(WTXF) - A mother from the United Kingdom is sending a warning to others after she says a kiss from a visitor could have killed her newborn baby.
Brooke, Claire Henderson’s daughter, was born about a month ago, according to Buzzfeed, and her arrival drew many visitors.
Henderson spoke to Buzzfeed News and said that one of the visitors carried the herpes simplex virus 1 (HSV-1), which causes cold sores. It can be transmitted through oral-to-oral contact.
According to Henderson, the visitor did not have any visible cold sore when she held Brooke.
However, the World Health Organization says that HSV-1 can be transmitted through saliva and inside mouth surfaces as well as outside.
One night, while feeding Brooke, Henderson says she noticed her baby had swollen lips and a cold sore.
Henderson rushed her to the hospital, knowing the risks.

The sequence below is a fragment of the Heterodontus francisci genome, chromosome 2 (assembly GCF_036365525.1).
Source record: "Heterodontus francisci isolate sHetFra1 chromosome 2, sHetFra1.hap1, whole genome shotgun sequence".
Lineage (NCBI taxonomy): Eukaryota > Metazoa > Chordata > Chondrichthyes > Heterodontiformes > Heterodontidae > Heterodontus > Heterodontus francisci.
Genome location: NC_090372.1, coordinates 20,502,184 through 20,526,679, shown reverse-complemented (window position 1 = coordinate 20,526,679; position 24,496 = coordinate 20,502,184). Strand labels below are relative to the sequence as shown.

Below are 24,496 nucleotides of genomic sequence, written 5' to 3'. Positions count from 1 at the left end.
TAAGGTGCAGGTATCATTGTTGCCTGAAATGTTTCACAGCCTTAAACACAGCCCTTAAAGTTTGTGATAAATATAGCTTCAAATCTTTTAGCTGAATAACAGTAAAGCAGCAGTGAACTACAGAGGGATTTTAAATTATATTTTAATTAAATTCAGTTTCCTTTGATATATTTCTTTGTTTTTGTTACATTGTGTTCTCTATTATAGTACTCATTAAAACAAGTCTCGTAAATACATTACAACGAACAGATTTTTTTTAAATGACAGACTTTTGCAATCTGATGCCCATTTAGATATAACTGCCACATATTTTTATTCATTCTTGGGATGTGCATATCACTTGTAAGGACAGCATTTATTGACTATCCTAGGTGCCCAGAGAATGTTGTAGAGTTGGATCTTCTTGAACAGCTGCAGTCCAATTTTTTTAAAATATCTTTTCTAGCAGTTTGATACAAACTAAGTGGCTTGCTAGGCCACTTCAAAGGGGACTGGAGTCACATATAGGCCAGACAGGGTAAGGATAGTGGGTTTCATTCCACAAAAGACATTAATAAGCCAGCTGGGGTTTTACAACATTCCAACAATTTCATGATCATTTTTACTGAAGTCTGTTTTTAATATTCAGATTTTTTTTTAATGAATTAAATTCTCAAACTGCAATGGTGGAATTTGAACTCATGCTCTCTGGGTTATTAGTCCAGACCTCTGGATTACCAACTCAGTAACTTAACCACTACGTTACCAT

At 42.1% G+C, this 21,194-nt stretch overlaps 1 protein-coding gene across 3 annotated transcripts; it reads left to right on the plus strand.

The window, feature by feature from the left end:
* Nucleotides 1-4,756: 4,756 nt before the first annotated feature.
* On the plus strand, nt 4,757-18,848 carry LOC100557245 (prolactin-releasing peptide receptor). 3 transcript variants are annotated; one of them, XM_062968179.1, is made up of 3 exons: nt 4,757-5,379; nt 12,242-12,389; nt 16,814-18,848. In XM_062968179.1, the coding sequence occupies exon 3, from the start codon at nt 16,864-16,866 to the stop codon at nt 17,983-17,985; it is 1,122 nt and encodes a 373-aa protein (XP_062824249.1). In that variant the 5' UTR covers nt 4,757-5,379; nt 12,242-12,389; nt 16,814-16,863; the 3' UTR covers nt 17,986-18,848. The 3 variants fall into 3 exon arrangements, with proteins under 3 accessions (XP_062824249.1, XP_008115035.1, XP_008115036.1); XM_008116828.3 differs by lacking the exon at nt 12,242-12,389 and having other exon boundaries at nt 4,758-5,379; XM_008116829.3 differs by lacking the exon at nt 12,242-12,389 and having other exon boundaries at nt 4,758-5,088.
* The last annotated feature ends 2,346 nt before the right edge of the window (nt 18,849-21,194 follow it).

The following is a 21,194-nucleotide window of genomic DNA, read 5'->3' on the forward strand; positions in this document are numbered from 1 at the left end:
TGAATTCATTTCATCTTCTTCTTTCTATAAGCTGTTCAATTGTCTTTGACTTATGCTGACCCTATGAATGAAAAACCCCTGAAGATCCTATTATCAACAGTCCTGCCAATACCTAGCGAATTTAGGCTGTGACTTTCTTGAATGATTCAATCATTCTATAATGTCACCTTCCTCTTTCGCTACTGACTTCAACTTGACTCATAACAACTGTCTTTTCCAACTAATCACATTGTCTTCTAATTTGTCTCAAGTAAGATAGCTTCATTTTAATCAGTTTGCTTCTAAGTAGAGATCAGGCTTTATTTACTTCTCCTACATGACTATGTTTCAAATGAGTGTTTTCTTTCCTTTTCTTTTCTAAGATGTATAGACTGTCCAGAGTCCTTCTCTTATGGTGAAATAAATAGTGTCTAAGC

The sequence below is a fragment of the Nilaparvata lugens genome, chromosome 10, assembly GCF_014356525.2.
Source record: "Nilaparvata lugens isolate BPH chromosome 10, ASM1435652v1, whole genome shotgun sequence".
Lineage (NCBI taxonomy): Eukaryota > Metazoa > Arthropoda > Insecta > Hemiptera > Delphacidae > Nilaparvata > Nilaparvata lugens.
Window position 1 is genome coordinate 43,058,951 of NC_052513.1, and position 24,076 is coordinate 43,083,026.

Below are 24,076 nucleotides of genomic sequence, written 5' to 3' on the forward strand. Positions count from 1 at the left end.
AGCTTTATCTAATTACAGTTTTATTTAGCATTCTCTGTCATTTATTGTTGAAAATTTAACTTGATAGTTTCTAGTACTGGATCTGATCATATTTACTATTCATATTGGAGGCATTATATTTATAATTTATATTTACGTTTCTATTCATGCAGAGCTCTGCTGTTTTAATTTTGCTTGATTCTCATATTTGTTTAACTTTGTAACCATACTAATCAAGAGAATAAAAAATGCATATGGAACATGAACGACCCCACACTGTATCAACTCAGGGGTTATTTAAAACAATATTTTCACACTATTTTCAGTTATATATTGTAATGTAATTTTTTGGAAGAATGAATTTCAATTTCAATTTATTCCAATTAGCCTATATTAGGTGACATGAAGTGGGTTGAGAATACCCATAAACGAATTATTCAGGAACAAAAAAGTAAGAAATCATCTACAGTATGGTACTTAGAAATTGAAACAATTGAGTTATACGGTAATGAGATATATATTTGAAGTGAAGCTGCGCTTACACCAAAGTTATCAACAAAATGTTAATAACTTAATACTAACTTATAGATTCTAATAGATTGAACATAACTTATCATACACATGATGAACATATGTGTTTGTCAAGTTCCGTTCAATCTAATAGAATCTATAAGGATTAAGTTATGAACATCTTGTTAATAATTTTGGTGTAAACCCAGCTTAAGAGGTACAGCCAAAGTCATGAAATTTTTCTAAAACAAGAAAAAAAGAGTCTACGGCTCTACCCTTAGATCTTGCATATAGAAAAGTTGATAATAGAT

“My friend had shared an article with me on Facebook when I was four months pregnant on the dangers of cold sores in babies,” she said to Buzzfeed.
When they arrived at the hospital, doctors affirmed Henderson’s haste, saying she was correct in taking the baby’s condition seriously.
Baby Brooke had sores in the back of her throat and on her lips. She was then tested for brain or liver damage.
“If she had been left it could have easily spread and — worst case — been fatal,” Henderson said.
According to Dr. Bonnie Maldonado, a professor of pediatric infectious diseases at Stanford University, cases like Brooke’s are rare, but very serious.
Maldonado told Buzzfeed that should a baby get a cold sore in their first month after birth, it can lead to “severe neurological disease” or death.
However, she also said that most babies are not at risk because of the antibodies they get from their mothers.
“It’s one of these diseases that we are really vigilant for, but it’s so rare,” she said.
Both HSV-1 and HSV-2 (the virus that can cause genital herpes) are also able to be transmitted from mother to baby during childbirth.
Buzzfeed reports that Brooke was placed on an anti-viral drip for five days. She is now doing well.
Henderson took to Facebook to warn other mothers of the dangers.
Since it was posted on September 16, it has been shared more than 36,000 times.